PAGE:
Exposition of Ephesians (06): Congregational and Domestic Life(Eph. 5:17-6:9)

Date: 8/26/2018
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From Congregational Life to Domestic Life (5:17-21) Ephesians 5:17–6:9 (GS trans.) - Therefore do not become foolish, but understand what the will of the Lord is. 18 And do not be drunk [filled] with wine, for that is reckless, but be filled in [your] spirit, 19 speaking to one another in the Psalms and hymns of praise and spiritual songs of war, singing and psalm-singing with your heart to the Lord, 20 giving thanks always and for everything to God the Father in the name of our Lord Jesus the King, 21 submitting to one another respectfully in the King: —-Following several passages addressing the ethical imperatives of the new creation life in King Jesus, there is a transition from general moral applications (from the Commandments) to congregational and domestic life. Christians are to be obedient, by the Spirit and because of Jesus, to the moral character of the Triune God (as expressed in the Commandments, fulfilled in love). We are also to live together in fullness of “spirit”—a wonderfully ambivalent phrase (en pneuma) contrasted with a fleshly filling with intoxicants (wine, in this case). Those who have their spirits’ full of the Spirit speak of the Psalms, hymns of praise, and spiritual songs which are songs of kingdom victory (e.g., songs of Miriam, Deborah, Mary). Those full of spirit/Spirit sing and engage in psalm-singing to the Lord. They live in gratitude for everything. Over against all the admonitions against disobedience (4:31-5:17), knowing the Word, praise, and gratitude should characterize Christians.

Domestic Life in the King: Wives, Husbands, Children (5:22-6:4) —-The next section (5:22ff) addresses the domestic “code.” “The household codes presuppose that Christians will subordinate themselves to others, as do the exhortations to obey civil authorities (Rom 13:1; Titus 3:1; 1 Pet 2:13)” (Perkins, NIB). The authority role of the husband is premised on him being “head” (kephale). In the Bible the concept of "headship" is pervasive. Genesis 3:15 (the “protoevangelium") promises that Christ will crush the "head" of the serpent, Satan. Leviticus 1:4, et al, symbolizes a transfer via laying a hand on the “head” of the sacrificial victim. Numbers 1:4 addresses the "head of his father’s household." The concept of headship in marriage arises from the creation account of the first marriage (Adam and Eve). Adam was created first, then is given the prohibition against eating of the Tree of Knowledge, later to lead Eve in this obedience. Adam is then charged with dominion, naming the animals. Further the fall is through "one man’s sin." This all demonstrates the primacy of Adam’s headship over his wife as part of the creational order (not as a result of the fall). Adam’s headship does not devalue Eve or women general, however. The image of God is reflected in both "in his image. . . male and female He created them" (Gen. 1:27). Paul grounds marriage relationships in Christ’s headship over the Church: “just as the King also loved the Church and delivered Himself up for her” (5:26). The goal of setting the Church apart (in the washing of baptism) is to “present to Himself the Church in all her glorious splendor.” Bridal imagery and explicit statements are pervasive in the OT, including temple and sacrificial language.  It is not surprising then that the goal of the eternal redemptive plan should reveal the Savior-King taking a bride and presenting her in splendor. Another group addressed in the household code is children. Because of this the husband’s headship, father’s must accept responsibility for rearing children. “[Children] are part of the total Christian family, the church” (Wood, EBC). Since children are “addressed as members of the Church”—“they must have been baptized, since without baptism no one could be a member of the Church” (Abbot, ICC-NT). Parents raise their children “in the Lord” (en Christo) which means reckoned to be in union with Him. In Eph. 6, the change from "parents" (goneis, 6:1) to "fathers" (pateres, 6:4) is significant. "In both Greco-Roman and Jewish writings it is fathers in particular who are held responsible for the education of the children …" (Lincoln, WBC). It is the father’s role to administer discipline and nurture the child in spiritual things. Christian discipline (paideia) and instruction (nouthesia) are the father’s responsibility.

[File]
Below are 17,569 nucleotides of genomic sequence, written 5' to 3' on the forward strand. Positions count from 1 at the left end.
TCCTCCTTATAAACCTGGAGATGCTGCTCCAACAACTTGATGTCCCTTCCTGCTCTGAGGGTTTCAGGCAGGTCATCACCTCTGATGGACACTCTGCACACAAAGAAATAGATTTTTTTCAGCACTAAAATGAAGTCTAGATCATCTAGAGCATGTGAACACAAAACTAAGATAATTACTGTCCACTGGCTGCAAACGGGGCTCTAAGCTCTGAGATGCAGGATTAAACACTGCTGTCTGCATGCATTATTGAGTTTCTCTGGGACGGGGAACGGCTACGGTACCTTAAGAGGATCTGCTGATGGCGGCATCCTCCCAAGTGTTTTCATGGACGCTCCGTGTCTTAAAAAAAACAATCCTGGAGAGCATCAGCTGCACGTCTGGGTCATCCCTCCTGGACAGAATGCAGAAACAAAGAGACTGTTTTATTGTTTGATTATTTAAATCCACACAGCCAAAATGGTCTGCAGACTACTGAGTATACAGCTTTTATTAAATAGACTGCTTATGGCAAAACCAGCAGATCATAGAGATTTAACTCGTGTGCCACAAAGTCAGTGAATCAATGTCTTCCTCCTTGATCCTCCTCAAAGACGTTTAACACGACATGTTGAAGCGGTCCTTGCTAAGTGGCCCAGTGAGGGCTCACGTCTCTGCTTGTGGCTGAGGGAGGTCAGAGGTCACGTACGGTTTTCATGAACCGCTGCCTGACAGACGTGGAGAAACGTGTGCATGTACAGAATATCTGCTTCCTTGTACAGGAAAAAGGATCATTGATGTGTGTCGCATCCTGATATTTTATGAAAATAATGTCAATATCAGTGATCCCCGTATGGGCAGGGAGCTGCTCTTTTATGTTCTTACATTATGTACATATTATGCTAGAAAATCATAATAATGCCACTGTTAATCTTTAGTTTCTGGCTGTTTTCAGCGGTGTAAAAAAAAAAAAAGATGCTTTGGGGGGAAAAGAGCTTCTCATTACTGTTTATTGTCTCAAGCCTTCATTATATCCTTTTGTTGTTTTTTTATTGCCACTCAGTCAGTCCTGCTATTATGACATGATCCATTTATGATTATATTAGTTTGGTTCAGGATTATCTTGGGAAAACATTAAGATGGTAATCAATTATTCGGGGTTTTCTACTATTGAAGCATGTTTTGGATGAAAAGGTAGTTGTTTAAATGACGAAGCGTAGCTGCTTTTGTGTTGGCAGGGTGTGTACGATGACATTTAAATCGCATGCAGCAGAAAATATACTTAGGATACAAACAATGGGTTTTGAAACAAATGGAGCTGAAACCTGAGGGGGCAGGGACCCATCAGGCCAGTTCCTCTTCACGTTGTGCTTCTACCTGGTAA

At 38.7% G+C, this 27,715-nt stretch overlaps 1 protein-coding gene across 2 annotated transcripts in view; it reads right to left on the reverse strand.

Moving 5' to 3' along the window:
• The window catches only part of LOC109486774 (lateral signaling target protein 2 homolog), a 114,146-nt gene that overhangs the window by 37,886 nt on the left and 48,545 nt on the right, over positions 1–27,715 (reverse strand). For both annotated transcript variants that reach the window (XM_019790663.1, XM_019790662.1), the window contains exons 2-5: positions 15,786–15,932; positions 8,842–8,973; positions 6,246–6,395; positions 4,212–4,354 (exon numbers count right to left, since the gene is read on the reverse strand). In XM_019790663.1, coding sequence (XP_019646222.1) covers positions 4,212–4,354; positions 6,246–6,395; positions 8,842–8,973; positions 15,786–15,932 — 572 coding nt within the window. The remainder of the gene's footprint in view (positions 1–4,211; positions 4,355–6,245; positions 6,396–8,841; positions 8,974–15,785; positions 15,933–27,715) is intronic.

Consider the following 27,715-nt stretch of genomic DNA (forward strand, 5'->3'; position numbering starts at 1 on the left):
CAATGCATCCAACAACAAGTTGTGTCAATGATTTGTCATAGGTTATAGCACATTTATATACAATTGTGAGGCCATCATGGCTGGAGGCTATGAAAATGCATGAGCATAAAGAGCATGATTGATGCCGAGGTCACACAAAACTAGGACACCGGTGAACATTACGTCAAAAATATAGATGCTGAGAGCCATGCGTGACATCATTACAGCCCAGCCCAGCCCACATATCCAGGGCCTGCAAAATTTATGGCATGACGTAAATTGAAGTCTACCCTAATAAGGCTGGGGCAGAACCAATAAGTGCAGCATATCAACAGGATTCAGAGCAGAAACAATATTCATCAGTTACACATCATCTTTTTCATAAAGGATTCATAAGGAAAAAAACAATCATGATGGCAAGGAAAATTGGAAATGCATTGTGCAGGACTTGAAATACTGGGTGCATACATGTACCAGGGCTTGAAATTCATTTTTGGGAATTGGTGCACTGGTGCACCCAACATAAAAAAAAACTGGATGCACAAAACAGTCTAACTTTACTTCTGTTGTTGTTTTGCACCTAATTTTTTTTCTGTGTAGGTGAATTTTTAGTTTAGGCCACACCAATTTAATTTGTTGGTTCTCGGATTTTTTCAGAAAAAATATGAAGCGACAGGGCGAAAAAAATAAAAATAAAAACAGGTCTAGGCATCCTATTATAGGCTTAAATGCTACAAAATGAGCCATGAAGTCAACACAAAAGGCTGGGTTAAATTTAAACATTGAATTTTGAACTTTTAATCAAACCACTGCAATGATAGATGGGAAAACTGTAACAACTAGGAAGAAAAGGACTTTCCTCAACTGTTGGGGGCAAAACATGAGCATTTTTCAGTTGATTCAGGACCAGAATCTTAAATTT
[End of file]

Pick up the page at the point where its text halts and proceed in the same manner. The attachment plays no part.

Domestic Work for the King: Slaves and Masters (6:5-9) —-In the final section of the passage, Paul addresses another aspect of the household code, the relation of slaves and masters in and under the King. This is still under the category of “household&